Why You Should Reconsider if Early Retirement Is Right for You

(Stefon Walters)

Retirement is something most workers look forward to. Whether they want to travel the world, spend more time with family, or take up a new hobby, the thought of having the freedom to do what fulfills them is a well-deserved reward after decades of work. There’s no one-size-fits-all age for when someone should retire, but the choices you make have an impact – especially if you retire early.

If you are thinking about early retirement, here are some things you should know in advance.

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Your social security may be reduced

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The amount of Social Security benefits you receive depends largely on how much you earned from your job and when you stopped receiving benefits. You can start claiming Social Security benefits as early as age 62, but the amount of the basic amount – the amount of your monthly benefits at different ages – is based on your full retirement age (FRA ). Social Security uses your birth year to determine your FRA:

1943 to 1954 66 48
1955 66 and 2 months 50
1956 66 and 4 months 52
1957 66 and 6 months 54
1958 66 and 8 months 56
1959 66 and 10 months 58
1960 or later 67 60

Taking Social Security benefits before your FRA will reduce them, depending on how far you are from your FRA. Benefit is reduced by 5/9 of 1% for each of the first 36 months you claim before your FRA. If you start receiving benefits more than 36 months before FRA, every month beyond 36 will reduce your benefits by 5/12 of 1%.

If your FRA is 67 and you start receiving benefits at 62, it will be reduced by 30%. For 2023, the average monthly Social Security benefit is $1,827. If you can earn the median wage and start receiving benefits at age 62, your monthly benefits will decrease by about $548. When you consider an average of $548 per month for 60 months between ages 62 and 67, that would cost you around $32,880.

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Don’t forget about health insurance

One of the best job benefits is often health insurance offered. By subsidizing the cost of health insurance, employers ease the financial burden on their employees. The same can be said about Medicare, the health insurance program for people age 65 and older (except for certain disabilities). Medicare does not cover all medical expenses or long-term care, but it can be a great financial help.

When many people retire, they switch from their employer’s insurance to Medicare, but unfortunately, if you retire before you qualify for Medicare, you may end up with a coverage gap. Of course, you can buy your own health insurance, but it can be very expensive – especially in old age when health costs increase due to the more comprehensive coverage people need.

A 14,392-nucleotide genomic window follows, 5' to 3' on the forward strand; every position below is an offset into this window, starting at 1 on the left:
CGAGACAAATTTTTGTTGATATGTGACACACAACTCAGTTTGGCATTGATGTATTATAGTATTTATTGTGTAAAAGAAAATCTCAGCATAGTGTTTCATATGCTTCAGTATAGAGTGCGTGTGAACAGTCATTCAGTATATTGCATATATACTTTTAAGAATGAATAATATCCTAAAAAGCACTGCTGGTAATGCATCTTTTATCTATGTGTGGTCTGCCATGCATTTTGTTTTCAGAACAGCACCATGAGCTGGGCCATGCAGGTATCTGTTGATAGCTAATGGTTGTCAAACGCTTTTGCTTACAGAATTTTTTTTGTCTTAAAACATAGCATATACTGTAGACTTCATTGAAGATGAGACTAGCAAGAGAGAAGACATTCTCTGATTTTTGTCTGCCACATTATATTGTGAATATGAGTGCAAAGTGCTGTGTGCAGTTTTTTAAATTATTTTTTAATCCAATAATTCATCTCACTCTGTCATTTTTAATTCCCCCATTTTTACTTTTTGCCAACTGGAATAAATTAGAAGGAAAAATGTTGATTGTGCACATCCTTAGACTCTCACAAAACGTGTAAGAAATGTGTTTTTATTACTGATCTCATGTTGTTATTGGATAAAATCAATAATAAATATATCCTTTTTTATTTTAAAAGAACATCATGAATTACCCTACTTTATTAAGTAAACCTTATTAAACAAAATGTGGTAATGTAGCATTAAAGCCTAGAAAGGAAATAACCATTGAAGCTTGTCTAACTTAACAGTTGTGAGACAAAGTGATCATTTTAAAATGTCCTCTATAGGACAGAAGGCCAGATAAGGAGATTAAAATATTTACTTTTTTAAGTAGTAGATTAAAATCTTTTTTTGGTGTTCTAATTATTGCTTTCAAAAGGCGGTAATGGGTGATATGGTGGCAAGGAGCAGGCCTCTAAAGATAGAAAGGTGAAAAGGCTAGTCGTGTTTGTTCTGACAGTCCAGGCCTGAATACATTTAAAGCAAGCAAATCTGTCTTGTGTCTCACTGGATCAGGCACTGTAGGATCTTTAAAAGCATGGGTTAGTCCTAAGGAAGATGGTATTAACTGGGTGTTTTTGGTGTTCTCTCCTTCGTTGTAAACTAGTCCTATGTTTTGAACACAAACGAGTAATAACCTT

For people over age 60, the average monthly cost of a health insurance plan from the government marketplace (HealthCare.gov) is less than $1,000. The out-of-pocket cost of this is nearly $12,000 more in annual expenses.

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A 401(k) is a great way to save for retirement, especially if your employer matches your contributions. Early retirement takes away the opportunity to get a match with an employer and can easily add up to tens of thousands of dollars, depending on how you retire early.

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Imagine you make $100,000 a year, and your employer matches 5% of your contributions. If you contribute 5% ($5,000) that’s an extra $5,000 from your employer every year. Just $5,000 may not sway a person’s decision, but given how much it can grow over time due to income, it’s worth considering more.

Do what makes you comfortable

If you’re thinking about early retirement, money may be out of your control, and you’ve probably earned it. The purpose of this article is not to convince you not to retire early but to emphasize the need to understand the decision-making process.

No one knows you and your life better than you. There is no “you shouldn’t retire early because of ____” that can be applied to everyone’s life. It is important to first make sure you understand the financial implications, and then do what makes you comfortable.

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